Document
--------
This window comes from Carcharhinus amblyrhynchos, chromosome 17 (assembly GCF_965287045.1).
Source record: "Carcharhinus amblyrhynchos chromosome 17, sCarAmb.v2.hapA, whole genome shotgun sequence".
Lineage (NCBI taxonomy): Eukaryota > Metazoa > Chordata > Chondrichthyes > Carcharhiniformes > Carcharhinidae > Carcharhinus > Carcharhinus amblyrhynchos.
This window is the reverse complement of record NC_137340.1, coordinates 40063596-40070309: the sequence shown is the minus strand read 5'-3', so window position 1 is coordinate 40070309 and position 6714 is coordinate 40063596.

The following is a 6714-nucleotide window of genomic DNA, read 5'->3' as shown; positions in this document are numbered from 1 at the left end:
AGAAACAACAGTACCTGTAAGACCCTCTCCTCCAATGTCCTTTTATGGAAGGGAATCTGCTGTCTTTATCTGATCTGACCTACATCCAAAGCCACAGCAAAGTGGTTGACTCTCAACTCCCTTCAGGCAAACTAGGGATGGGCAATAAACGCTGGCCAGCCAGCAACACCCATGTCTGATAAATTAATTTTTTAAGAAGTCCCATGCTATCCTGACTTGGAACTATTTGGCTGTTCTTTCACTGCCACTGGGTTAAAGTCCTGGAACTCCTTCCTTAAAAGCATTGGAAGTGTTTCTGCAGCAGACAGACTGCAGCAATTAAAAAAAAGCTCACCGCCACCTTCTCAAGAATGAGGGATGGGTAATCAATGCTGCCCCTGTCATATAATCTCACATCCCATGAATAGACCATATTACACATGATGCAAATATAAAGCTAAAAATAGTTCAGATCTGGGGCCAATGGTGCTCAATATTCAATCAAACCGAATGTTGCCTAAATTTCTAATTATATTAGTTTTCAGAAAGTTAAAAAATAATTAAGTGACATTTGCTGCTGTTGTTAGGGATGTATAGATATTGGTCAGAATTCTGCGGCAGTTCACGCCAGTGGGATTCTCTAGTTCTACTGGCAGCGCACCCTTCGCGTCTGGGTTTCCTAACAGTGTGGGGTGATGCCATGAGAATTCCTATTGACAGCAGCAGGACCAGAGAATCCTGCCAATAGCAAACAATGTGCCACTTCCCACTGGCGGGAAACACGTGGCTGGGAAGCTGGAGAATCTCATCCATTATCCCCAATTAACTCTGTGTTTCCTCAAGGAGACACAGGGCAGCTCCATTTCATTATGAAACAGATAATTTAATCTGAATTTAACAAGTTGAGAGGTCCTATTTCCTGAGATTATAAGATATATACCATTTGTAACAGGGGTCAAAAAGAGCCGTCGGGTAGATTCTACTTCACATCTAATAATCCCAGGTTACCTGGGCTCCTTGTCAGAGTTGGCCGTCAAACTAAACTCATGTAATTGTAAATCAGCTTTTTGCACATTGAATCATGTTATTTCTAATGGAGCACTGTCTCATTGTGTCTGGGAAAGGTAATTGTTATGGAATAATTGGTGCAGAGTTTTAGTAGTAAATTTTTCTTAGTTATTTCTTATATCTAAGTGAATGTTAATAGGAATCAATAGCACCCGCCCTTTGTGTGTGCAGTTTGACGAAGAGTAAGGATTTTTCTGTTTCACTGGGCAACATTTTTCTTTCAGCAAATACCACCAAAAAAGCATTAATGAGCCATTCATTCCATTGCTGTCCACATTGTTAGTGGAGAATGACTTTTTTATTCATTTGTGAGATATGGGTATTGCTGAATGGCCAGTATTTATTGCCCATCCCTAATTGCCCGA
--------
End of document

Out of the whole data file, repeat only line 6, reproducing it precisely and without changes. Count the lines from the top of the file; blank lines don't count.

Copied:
AGAAACAACAGTACCTGTAAGACCCTCTCCTCCAATGTCCTTTTATGGAAGGGAATCTGCTGTCTTTATCTGATCTGACCTACATCCAAAGCCACAGCAAAGTGGTTGACTCTCAACTCCCTTCAGGCAAACTAGGGATGGGCAATAAACGCTGGCCAGCCAGCAACACCCATGTCTGATAAATTAATTTTTTAAGAAGTCCCATGCTATCCTGACTTGGAACTATTTGGCTGTTCTTTCACTGCCACTGGGTTAAAGTCCTGGAACTCCTTCCTTAAAAGCATTGGAAGTGTTTCTGCAGCAGACAGACTGCAGCAATTAAAAAAAAGCTCACCGCCACCTTCTCAAGAATGAGGGATGGGTAATCAATGCTGCCCCTGTCATATAATCTCACATCCCATGAATAGACCATATTACACATGATGCAAATATAAAGCTAAAAATAGTTCAGATCTGGGGCCAATGGTGCTCAATATTCAATCAAACCGAATGTTGCCTAAATTTCTAATTATATTAGTTTTCAGAAAGTTAAAAAATAATTAAGTGACATTTGCTGCTGTTGTTAGGGATGTATAGATATTGGTCAGAATTCTGCGGCAGTTCACGCCAGTGGGATTCTCTAGTTCTACTGGCAGCGCACCCTTCGCGTCTGGGTTTCCTAACAGTGTGGGGTGATGCCATGAGAATTCCTATTGACAGCAGCAGGACCAGAGAATCCTGCCAATAGCAAACAATGTGCCACTTCCCACTGGCGGGAAACACGTGGCTGGGAAGCTGGAGAATCTCATCCATTATCCCCAATTAACTCTGTGTTTCCTCAAGGAGACACAGGGCAGCTCCATTTCATTATGAAACAGATAATTTAATCTGAATTTAACAAGTTGAGAGGTCCTATTTCCTGAGATTATAAGATATATACCATTTGTAACAGGGGTCAAAAAGAGCCGTCGGGTAGATTCTACTTCACATCTAATAATCCCAGGTTACCTGGGCTCCTTGTCAGAGTTGGCCGTCAAACTAAACTCATGTAATTGTAAATCAGCTTTTTGCACATTGAATCATGTTATTTCTAATGGAGCACTGTCTCATTGTGTCTGGGAAAGGTAATTGTTATGGAATAATTGGTGCAGAGTTTTAGTAGTAAATTTTTCTTAGTTATTTCTTATATCTAAGTGAATGTTAATAGGAATCAATAGCACCCGCCCTTTGTGTGTGCAGTTTGACGAAGAGTAAGGATTTTTCTGTTTCACTGGGCAACATTTTTCTTTCAGCAAATACCACCAAAAAAGCATTAATGAGCCATTCATTCCATTGCTGTCCACATTGTTAGTGGAGAATGACTTTTTTATTCATTTGTGAGATATGGGTATTGCTGAATGGCCAGTATTTATTGCCCATCCCTAATTGCCCGA